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Canada, EU Flax Industries Hit Hard By Triffid Contamination

Canada has lost its lucrative food-grade flax market in the European Union due to contamination from genetically modified (GM) CDC Triffid flax, an industry official told flax growers meeting here last week.

“From the food industry side Canadian flax is now excluded (from the EU),” Rick Hallock, manager of eastern meal marketing for Richardson International told the Manitoba Flax Growers Association’s annual meeting here March 4. “They have right in their contracts ‘no Canadian flax.’ Canada has basically owned this market on the food industry side, and Richardson in particular, we’ve played a large role in that.”

In the meantime, others are poised to fill the gap, he said.

Canadian exporters are even reluctant to export flax to industrial markets for fear shipments worth millions will be rejected, he said.

TRACES

The EU, which has zero tolerance for GM flax, found traces of CDC Triffid in shipments last summer. The variety was approved in Canada but pulled from the market in 2001 before it was commercialized.

Canada’s flax industry is trying to eradicate Triffid and pushing to have the EU testing tolerance bumped up to 0.1 per cent from 0.01 per cent. If that happened, Canada would have little difficulty meeting it, Hallock said.

The EU normally accounts for 60 to 70 per cent Canada’s flax exports.

One Triffid seed in 40,000, or the equivalent of one seed in 3,400 loaves, is enough to reject a 5,000-tonne cargo of flax worth almost $3 million, he said.

Two different labs cleared a Richardson flax shipment only to have the Canadian Grain Commission test positive after it was loaded on a ship.

“That’s like playing Russian roulette,” Hallock said.

Richardson already has 22,000 tonnes of flax worth $11 million stuck in EU port silos “that we can’t get in or out.”

TOO RISKY

Until Triffid is all cleaned out, or the EU accepts tests for flax in bins before they’re loaded on ships, or the tolerances are increased, it’s too risky for Canadian companies to export flax to the EU, Hallock said.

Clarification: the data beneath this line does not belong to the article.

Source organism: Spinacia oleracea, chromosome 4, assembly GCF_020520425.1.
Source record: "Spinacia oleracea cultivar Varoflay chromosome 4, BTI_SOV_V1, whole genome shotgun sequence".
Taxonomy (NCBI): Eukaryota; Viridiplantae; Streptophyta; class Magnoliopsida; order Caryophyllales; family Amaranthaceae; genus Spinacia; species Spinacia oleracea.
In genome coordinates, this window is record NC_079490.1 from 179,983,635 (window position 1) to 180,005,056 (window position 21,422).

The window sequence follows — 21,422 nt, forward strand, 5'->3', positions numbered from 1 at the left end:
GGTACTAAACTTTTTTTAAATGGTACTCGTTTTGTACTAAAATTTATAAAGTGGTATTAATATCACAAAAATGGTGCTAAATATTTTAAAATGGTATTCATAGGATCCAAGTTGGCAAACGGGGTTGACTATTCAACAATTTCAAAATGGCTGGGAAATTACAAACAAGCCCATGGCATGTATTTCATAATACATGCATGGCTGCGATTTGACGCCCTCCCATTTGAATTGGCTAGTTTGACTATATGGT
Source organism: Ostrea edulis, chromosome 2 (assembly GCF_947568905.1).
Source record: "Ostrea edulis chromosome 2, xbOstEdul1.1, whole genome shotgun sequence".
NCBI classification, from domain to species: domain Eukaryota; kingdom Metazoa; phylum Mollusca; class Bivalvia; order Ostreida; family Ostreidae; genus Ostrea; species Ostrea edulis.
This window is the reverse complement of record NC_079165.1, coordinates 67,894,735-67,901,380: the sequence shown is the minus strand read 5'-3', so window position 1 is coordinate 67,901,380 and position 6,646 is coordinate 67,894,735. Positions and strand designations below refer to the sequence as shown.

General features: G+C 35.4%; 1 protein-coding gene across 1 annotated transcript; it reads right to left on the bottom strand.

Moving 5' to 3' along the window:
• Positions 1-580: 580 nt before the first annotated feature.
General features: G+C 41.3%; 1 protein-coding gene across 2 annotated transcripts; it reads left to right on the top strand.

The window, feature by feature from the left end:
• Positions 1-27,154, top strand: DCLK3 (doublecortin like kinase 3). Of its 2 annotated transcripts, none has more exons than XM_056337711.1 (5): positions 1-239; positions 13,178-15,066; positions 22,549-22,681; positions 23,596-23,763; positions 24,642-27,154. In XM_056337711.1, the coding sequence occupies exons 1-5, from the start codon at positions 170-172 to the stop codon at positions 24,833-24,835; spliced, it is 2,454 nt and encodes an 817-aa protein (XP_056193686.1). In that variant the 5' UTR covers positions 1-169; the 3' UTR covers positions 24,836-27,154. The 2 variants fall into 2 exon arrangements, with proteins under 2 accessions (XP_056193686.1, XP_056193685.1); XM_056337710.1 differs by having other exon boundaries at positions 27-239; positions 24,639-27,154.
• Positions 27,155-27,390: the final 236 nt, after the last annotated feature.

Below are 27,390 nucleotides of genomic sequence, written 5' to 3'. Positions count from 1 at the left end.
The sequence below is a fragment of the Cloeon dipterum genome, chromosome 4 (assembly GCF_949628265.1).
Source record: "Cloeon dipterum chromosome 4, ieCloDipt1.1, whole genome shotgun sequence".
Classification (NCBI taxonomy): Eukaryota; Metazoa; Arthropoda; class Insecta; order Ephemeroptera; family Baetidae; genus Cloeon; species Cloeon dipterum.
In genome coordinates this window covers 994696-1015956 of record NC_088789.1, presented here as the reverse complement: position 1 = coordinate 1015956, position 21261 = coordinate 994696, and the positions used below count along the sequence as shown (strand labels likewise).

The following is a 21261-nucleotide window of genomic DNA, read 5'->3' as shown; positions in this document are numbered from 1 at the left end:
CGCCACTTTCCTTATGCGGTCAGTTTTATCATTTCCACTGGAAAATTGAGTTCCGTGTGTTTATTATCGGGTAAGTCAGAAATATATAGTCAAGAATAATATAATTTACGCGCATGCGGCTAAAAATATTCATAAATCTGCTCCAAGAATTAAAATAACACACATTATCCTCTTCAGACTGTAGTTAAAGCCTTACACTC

“If we can’t find that common ground that will facilitate exporting we’ll be in a position where we will see other countries expand their (flax) production whether it’s Ukraine-Russia or countries such as Argentina,” he said. “Once the cat is out of the bag it’s hard to put it back in.”

Canada’s flax industry isn’t suffering alone. The EU’s flax-crushing and -processing sectors have been devastated, Hallock said.

“Basically the industry is in ruins,” he said. “These people we sold product to in good faith and repackaged it and sold it and moved down the chain.

“Some of the people we have supplied have got warehouses of flax products returned stacked to the roof.”

Many of the EUs flax crushers are smaller, family-owned enterprise. Hallock said one crusher burned 25,000 tonnes of flax meal at a cost of 30 euros a tonne and wants 12 million euros in compensation.

ALLAN DAWSON

TRIFFID FALLOUT: CDC Triffid contamination has cost Canada its food-grade flax market in the European Union. And given the risk of cargo rejection Canadian

flax exporters are reluctant to ship any flax to the EU, said Rick Hallock of Richardson International.

“Product has been recalled all over Europe,” he said, triggering millions of dollars in lawsuits.

WON’T BE BULLIED

Hallock said the EU won’t be bullied into changing its regulations. Eric Fridfinnson, a farmer from Arborg and past president of the Flax Council of Canada agreed.

“It ties directly into the culture of their people,” he said. “They take their food consumption and the quality of their food much more seriously than we do here.

“It’s a different mentality. I suspect I will be occupying a very small piece of reality, like two (feet) by six, by the time they take any serious change in their outlook on GMOs.”

Fridfinnson said he believes Canada should focus more on exporting flax oil, which is GM free, to the EU.

“It’s going to be very difficult to move flax until we can clearly demonstrate there’s confidence in it and we’re a long ways from that,” he said.

The problem, Hallock said, is to get Canadian crushers to switch from canola to flax. Canada would also be abandoning the EU crushers that have relied on Canada.

SINGLED OUT

Hallock pointed out some idiosyncrasies in all of this. The EU hasn’t found any GM flax in flax exported from the United States, Russia or Ukraine even though all are growing Canadian flaxseed.

China is suspected of exporting some of the flax it has imported from Canada to the EU and selling it as organic, Hallock said.

Canada has exported 98,000 tonnes of flax this crop year. That’s offset some of the drop in sales to the EU, which as of January were down 38 per cent or 187,500 tonnes from the same period last crop year, according to Canadian Grain Commission statistics.

As of Feb. 28 commercial flax disappearance in Canada was 312,000 tonnes, down 11 per cent from a year ago.

Exports of 260,200 tonnes were off 24 per cent.

Hallock said flax carryover stocks as of July 31 are expected to be a record 427,000 tonnes – double the norm.

A 402,000-tonne carryover is expected in 2011, even though flax seeding is expected to fall 27 per cent this spring to 1.2 million acres.

Canada is among the world’s biggest flax producers accounting for 40 per cent of the world’s annual flax production of between two million and three million tonnes and 80 per cent of exports.

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About the author

Reporter

Allan Dawson is a reporter with the Manitoba Co-operator based near Miami, Man. Covering agriculture since 1980, Dawson has spent most of his career with the Co-operator except for several years with Farmers’ Independent Weekly and before that a Morden-Winkler area radio station.

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